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The Interrelatedness of Comprehension Skills and Understanding Mathematical Word-Problem

Word problems are an important part of the mathematics curriculum. However, learners face difficulties in solving mathematical word problems as they often do not understand the wording of the problem. Many learners across the globe are frequently confused by word problems, not because they cannot solve them, but because they do not understand the problem statement because of a language barrier. As a consequence, they frequently wait for the teacher to address the question in numerical form; otherwise, learners appear to focus on key words or misinterpret the problem statement and come up with the wrong answer themselves. In recent years, this has been a dilemma for teachers around the globe about how to help learners understand the meaning of the mathematical word problem. Studies and indicate that comprehension influences how learners view the written text. Connecting this to the substance of the mathematical word problem, learners need to consider the meaning of the terms in order to translate this mathematical word problem into a number sentence. True understanding guides learners to understand the meaning of the issue of the mathematical term.

In developing countries where English is taught as a second or foreign language and the medium of instruction is bilingual or even multilingual, understanding of the problem statement becomes more important. For example, the knowledge of the language used as a communication tool in the classroom is a prerequisite for English Language Learners (ELLs). Many studies have shown that the inability of learners to deal with word problems is due to lack of linguistic skills. This condition becomes even more complicated when the word problem is articulated in the second or third language of the learner. Research with students for whom English was a second language concluded that as a result of language difficulties, learners encounter a disadvantage of between 10% and 15% in mathematics. Similar findings were observed in other contexts of ELL and English as a Second Language (ESL). Learners use two distinct paths when interpreting text: a direct translation approach and a problem model approach. The former relies on key terms instead of constructing a mental image of the issues. What research has found is that if learners are asked to rely solely on the knowledge of certain key terms, they may actually be discouraged from trying to understand the problems. Key terms may cause confusion between everyday language and mathematical language. For example, the mathematical language used is often special or taken from everyday language and transformed into something else. The role of understanding word problems is therefore vital and represents a threshold for effective solutions.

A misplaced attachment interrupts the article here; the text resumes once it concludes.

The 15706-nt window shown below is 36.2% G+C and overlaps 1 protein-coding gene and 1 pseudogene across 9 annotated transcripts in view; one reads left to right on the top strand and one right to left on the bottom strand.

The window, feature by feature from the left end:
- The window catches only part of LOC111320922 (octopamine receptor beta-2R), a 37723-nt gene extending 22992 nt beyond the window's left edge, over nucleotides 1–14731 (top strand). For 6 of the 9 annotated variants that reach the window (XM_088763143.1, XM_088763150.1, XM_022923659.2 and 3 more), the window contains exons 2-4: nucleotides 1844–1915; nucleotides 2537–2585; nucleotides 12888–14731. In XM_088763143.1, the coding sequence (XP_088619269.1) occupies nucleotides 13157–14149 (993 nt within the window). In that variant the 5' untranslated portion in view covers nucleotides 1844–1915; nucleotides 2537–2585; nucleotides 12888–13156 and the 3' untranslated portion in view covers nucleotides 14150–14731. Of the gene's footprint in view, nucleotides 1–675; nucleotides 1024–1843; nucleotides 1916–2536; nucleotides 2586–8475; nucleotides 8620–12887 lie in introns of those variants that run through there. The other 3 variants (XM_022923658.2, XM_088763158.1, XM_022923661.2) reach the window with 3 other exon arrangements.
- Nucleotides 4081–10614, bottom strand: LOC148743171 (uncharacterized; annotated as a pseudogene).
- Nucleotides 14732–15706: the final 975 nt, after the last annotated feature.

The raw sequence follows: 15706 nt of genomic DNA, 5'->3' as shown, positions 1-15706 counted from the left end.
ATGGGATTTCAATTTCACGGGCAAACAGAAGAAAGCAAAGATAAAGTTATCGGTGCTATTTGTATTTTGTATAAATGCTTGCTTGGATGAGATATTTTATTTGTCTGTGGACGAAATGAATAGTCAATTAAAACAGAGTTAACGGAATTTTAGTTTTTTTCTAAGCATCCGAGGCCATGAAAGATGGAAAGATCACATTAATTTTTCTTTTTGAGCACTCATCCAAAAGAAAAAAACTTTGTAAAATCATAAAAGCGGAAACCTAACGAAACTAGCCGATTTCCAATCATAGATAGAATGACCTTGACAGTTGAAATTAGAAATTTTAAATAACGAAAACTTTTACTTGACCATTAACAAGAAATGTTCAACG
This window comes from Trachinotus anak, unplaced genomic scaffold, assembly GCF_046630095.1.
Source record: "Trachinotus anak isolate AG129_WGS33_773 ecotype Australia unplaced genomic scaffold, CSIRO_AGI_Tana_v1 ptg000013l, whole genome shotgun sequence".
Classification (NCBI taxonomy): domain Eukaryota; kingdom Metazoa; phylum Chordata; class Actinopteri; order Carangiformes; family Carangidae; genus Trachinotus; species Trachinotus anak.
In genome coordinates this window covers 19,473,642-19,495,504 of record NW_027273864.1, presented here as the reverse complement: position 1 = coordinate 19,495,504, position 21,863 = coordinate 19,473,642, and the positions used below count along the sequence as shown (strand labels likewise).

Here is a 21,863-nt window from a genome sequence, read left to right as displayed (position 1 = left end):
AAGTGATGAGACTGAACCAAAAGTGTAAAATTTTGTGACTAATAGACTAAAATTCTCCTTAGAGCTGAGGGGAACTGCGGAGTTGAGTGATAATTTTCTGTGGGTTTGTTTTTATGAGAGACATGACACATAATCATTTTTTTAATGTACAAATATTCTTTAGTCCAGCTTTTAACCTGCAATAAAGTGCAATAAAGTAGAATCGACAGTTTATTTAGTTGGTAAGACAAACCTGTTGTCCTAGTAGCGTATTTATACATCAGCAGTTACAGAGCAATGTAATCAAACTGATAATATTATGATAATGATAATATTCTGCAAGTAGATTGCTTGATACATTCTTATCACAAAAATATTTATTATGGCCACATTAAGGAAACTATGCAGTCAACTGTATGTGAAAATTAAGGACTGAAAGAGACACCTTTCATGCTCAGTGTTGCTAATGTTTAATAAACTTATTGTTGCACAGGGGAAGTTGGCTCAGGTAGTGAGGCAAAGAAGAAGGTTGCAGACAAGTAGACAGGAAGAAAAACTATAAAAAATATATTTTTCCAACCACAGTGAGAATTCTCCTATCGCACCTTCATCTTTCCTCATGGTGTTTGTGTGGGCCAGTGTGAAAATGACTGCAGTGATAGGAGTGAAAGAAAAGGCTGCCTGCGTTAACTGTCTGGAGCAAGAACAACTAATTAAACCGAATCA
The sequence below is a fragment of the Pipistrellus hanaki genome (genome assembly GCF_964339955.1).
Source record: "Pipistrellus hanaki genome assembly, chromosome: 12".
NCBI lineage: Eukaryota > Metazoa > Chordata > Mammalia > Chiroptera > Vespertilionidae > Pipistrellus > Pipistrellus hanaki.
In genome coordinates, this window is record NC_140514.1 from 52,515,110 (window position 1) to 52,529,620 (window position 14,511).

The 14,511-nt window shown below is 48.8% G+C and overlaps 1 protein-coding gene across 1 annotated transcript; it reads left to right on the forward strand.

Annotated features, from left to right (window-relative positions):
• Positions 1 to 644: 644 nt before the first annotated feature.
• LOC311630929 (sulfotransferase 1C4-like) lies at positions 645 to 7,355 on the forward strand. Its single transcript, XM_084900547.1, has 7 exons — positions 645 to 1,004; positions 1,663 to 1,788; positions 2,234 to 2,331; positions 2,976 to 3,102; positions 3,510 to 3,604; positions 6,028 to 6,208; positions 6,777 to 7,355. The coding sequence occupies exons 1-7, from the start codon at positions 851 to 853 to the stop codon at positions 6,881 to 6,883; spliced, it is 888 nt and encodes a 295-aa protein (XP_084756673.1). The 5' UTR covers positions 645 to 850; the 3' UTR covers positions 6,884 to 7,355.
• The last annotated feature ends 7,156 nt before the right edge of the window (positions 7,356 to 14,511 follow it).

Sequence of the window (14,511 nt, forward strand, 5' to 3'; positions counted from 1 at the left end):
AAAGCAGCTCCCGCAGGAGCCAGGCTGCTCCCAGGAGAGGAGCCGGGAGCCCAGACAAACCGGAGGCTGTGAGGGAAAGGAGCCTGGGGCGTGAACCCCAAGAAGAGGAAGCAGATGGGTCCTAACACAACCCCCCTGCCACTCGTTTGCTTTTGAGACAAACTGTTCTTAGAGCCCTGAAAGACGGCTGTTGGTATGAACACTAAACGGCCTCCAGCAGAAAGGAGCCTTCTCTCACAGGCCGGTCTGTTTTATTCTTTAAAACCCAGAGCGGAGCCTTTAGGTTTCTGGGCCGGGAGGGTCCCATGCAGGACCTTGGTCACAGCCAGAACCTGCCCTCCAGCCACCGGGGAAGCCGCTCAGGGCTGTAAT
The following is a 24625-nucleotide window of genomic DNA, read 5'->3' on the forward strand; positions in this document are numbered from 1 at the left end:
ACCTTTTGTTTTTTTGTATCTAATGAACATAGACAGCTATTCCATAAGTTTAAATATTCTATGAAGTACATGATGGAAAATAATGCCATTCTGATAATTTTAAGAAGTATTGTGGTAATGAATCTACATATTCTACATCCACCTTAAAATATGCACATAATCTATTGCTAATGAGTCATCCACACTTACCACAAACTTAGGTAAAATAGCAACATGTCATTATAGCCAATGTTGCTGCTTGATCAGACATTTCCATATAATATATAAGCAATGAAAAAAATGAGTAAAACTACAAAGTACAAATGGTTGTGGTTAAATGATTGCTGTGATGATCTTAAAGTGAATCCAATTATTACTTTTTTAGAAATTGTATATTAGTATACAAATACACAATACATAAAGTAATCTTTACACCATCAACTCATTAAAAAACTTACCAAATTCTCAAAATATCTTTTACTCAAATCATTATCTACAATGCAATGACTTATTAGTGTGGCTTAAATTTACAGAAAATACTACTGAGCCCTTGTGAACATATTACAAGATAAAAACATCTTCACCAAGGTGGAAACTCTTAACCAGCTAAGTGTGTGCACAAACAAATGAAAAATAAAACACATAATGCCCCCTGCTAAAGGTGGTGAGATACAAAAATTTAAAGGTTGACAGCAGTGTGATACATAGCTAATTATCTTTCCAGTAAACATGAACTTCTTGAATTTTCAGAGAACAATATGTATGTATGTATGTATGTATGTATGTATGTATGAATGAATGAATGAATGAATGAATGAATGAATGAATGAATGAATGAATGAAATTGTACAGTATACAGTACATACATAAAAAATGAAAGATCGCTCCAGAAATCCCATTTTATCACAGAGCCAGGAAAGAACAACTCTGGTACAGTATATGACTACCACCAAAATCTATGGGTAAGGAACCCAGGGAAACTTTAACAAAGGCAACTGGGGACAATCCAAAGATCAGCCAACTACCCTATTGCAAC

Studying word problems are important aspect of the Mathematics learning competencies. However, most of the time, learners encounter difficulties in solving mathematical word problems because they do not understand the content of the problem. The explanation of the content of a problem becomes more crucial to understand in the context of Philippine setting where English is taught as a second or a foreign language and the medium of instruction is bilingual or even multilingual. For instance, proficiency in the language which is used as a tool in the classroom for communication becomes a requirement for English language learners. Teachers have been teaching the learners on how to become better readers and writers for years. Children reach an important milestone in their education when they go from learning to read to reading to learn. Specifically, word problem solving differs from other forms of mathematics competence because it requires learners to decipher text describing a problem situation and derive the number sentence representing the solution. The learners assumed that the sources of difficulty in comprehending and solving the mathematics word problems was the mathematical language that imposed difficult challenges to academic achievement. On the other hand, a research came out that fluent reading skills had no effect on classifying students according to their problem-solving success. Word problems in mathematics can be tricky. To get the right answer, learners have to be able to read words, figure out what math operation to use, and then do the calculations correctly. Word problem solving performance on both easy and difficult items was strongly related to text comprehension and arithmetic skills. Successful solving mathematical word problems requires both mental representation skills and reading comprehension skills. In order for the learners to learn from one another, they need to communicate their understanding through symbols and visuals. Learners’ mathematical vocabulary learning is a very important part of their language development and ultimately mathematical proficiency. Problem solving skills varied according to reading level of the learners. To focus on the comprehension of word problems, have learners write out their mathematician’s thought process, step by step without solving the problem. The mathematical language that we use is sometimes unique or is taken from everyday language and turned into something else. Therefore, the task of comprehending word problems is dangerous and represents the threshold to successful solutions. It was established the scarcity of conducting longitudinal studies that investigate the impact of language on the teaching and learning of mathematics and that there were few studies on how teachers were and could be trained to teach mathematics in the early grades.

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